The very idea that funding for Stop Smoking Services may be considered an 'optional extra' leaves me fuming, and I'll tell you why...
My beloved husband, Bill, vigorously smoked from when he was about 15, until he was diagnosed with bowel cancer in April 2013 (when he was in his 50s). He'd half-heartedly toyed with giving up from time-to-time, especially when his business partner, also a life-long smoker, had a heart attack in September 2012. But it never happened. Bill combined smoking with mowing the lawns, bathing the dog, decorating, cleaning out the fishpond, you name it; he could combine anything with smoking.
He had tried to stop in the past and I remember a particularly unpleasant fortnight in about 1995 when he took the plunge and just stopped. It was something he was fairly committed to and it lasted about a fortnight, if that. I had often asked him to stop for all our sakes (me and our three children) he was fully aware of the potential health implications, but very simply, he enjoyed it. I think if he'd had professional support then, he would have succeeded. It's very hard, if not impossible, to go it alone.
After his diagnosis and at the most stressful time of his life, he decided to give up. His operation was scheduled within days and at his pre-operation appointment, he was told that that as the hospital did not allow smoking anywhere on the site, they would provide him with nicotine patches if necessary. Normally, the prospect of anything remotely irritating would be the signal for him to light up, but the thought that his life was being threatened gave him the immense strength and courage he needed to stop smoking.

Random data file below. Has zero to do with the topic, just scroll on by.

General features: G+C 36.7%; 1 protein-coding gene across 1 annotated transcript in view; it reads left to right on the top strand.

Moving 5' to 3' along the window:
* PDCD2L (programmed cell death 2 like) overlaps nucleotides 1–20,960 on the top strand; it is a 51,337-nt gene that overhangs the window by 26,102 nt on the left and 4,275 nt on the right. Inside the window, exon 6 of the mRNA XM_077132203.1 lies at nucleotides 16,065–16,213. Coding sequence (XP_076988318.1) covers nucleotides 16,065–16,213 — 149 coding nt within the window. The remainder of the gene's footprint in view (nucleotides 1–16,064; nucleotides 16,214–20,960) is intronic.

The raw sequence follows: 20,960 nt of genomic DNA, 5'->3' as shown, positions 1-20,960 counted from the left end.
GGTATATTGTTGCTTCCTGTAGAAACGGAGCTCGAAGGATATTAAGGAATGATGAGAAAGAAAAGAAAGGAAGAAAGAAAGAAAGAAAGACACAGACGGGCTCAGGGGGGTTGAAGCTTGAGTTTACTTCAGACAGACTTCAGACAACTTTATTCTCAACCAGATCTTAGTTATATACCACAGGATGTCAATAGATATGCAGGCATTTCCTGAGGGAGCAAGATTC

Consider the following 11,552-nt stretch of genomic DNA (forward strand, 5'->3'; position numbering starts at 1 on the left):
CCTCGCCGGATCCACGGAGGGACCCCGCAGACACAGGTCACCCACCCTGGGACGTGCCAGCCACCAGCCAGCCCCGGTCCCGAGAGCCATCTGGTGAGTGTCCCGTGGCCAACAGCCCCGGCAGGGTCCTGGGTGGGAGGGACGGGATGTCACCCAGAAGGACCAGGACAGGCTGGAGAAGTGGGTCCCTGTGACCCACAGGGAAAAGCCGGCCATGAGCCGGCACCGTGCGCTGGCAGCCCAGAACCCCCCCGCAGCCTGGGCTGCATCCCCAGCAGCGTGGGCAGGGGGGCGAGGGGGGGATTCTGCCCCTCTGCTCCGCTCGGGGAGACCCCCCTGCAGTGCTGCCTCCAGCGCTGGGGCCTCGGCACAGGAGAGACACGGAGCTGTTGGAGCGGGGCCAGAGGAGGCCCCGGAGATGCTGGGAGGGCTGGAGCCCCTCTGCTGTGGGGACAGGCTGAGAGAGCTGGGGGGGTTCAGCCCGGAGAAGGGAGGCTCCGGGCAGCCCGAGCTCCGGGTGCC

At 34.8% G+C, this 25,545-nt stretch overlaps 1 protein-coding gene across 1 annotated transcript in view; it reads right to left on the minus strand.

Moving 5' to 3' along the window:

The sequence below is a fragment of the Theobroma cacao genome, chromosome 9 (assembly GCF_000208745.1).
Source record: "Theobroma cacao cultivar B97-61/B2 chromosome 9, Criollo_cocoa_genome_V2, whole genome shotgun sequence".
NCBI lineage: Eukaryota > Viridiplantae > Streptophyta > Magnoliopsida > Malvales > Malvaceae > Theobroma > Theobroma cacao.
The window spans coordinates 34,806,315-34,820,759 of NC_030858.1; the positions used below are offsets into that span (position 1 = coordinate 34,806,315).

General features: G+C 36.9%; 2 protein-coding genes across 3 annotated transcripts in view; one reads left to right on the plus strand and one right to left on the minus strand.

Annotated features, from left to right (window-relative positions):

Bill and I at a garden party in late summer 2013
Our GP offered the services of 'Sister Wendy, The Smoking Nurse' based at the surgery in the next village. She helped him hugely and with her support, nicotine patches and regular CO₂ tests, heroically, he did stop smoking. He found it 'challenging' (and so did the rest of us...) but it worked. It was incredibly hard for him but we all encouraged him and he plodded on. We changed our routines and helped him as much as we could. He was often tempted but as the days went by, it got easier for him. I know (and he would have agreed) that without a structured programme, visits to see Wendy and the patches, he couldn't have done it. He was truly amazing. It didn't stop him walking dangerously close to smokers in the street 'just to get a whiff' though.
My precious husband died recently, he tackled cancer with every ounce of his being and never complained or gave up. It swamped him in the end and his memory really, I wanted to find something positive to do. I couldn't bear anyone else to go through what we did. That is completely unrealistic of course, but if I can help one person stop smoking and possibly not get cancer, I feel that perhaps not everything has been in vain.
I honestly I don't think he would have coped so well without 'Sister Wendy' and her stop smoking service.
Nicky is backing Cancer Research UK's Big Tobacco Cough Up campaign, which is calling on the public to help make the tobacco industry pay for the damage they cause and use their profits to keep Stop Smoking services open. The petition demands the government impose a £500 million levy on the tobacco industry's market share in the UK.
Sign the petition at cruk.org/big-tobacco-cough-up